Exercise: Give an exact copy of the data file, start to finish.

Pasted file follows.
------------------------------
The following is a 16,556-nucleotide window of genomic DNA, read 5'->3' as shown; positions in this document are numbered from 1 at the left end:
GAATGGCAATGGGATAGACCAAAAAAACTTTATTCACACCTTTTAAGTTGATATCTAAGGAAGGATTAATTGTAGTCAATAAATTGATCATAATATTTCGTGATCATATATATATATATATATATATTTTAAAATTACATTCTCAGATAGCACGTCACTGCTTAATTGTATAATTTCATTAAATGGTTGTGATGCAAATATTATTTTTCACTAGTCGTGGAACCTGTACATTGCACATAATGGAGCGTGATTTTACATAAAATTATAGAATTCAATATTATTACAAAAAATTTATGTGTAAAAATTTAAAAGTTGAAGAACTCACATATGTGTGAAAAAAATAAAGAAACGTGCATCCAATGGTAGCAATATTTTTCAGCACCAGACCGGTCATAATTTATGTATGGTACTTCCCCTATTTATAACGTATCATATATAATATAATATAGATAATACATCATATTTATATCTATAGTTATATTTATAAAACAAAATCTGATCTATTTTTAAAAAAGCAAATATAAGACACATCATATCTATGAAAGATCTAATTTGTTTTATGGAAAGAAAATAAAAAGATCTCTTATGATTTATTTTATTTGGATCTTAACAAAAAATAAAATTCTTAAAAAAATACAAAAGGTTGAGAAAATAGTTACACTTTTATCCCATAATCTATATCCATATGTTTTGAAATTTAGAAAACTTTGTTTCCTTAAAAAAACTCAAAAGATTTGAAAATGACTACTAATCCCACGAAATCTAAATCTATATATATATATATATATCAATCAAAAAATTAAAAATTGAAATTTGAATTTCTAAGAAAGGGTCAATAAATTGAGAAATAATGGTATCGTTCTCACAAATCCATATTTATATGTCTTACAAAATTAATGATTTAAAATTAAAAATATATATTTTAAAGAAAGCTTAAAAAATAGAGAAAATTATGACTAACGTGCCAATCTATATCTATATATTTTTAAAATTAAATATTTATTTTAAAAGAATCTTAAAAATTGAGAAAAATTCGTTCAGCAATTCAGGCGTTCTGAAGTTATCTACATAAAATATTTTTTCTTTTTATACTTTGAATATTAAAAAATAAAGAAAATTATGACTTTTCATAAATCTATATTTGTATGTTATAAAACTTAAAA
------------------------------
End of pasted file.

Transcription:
The following is a 16,556-nucleotide window of genomic DNA, read 5'->3' as shown; positions in this document are numbered from 1 at the left end:
GAATGGCAATGGGATAGACCAAAAAAACTTTATTCACACCTTTTAAGTTGATATCTAAGGAAGGATTAATTGTAGTCAATAAATTGATCATAATATTTCGTGATCATATATATATATATATATATATTTTAAAATTACATTCTCAGATAGCACGTCACTGCTTAATTGTATAATTTCATTAAATGGTTGTGATGCAAATATTATTTTTCACTAGTCGTGGAACCTGTACATTGCACATAATGGAGCGTGATTTTACATAAAATTATAGAATTCAATATTATTACAAAAAATTTATGTGTAAAAATTTAAAAGTTGAAGAACTCACATATGTGTGAAAAAAATAAAGAAACGTGCATCCAATGGTAGCAATATTTTTCAGCACCAGACCGGTCATAATTTATGTATGGTACTTCCCCTATTTATAACGTATCATATATAATATAATATAGATAATACATCATATTTATATCTATAGTTATATTTATAAAACAAAATCTGATCTATTTTTAAAAAAGCAAATATAAGACACATCATATCTATGAAAGATCTAATTTGTTTTATGGAAAGAAAATAAAAAGATCTCTTATGATTTATTTTATTTGGATCTTAACAAAAAATAAAATTCTTAAAAAAATACAAAAGGTTGAGAAAATAGTTACACTTTTATCCCATAATCTATATCCATATGTTTTGAAATTTAGAAAACTTTGTTTCCTTAAAAAAACTCAAAAGATTTGAAAATGACTACTAATCCCACGAAATCTAAATCTATATATATATATATATATCAATCAAAAAATTAAAAATTGAAATTTGAATTTCTAAGAAAGGGTCAATAAATTGAGAAATAATGGTATCGTTCTCACAAATCCATATTTATATGTCTTACAAAATTAATGATTTAAAATTAAAAATATATATTTTAAAGAAAGCTTAAAAAATAGAGAAAATTATGACTAACGTGCCAATCTATATCTATATATTTTTAAAATTAAATATTTATTTTAAAAGAATCTTAAAAATTGAGAAAAATTCGTTCAGCAATTCAGGCGTTCTGAAGTTATCTACATAAAATATTTTTTCTTTTTATACTTTGAATATTAAAAAATAAAGAAAATTATGACTTTTCATAAATCTATATTTGTATGTTATAAAACTTAAAA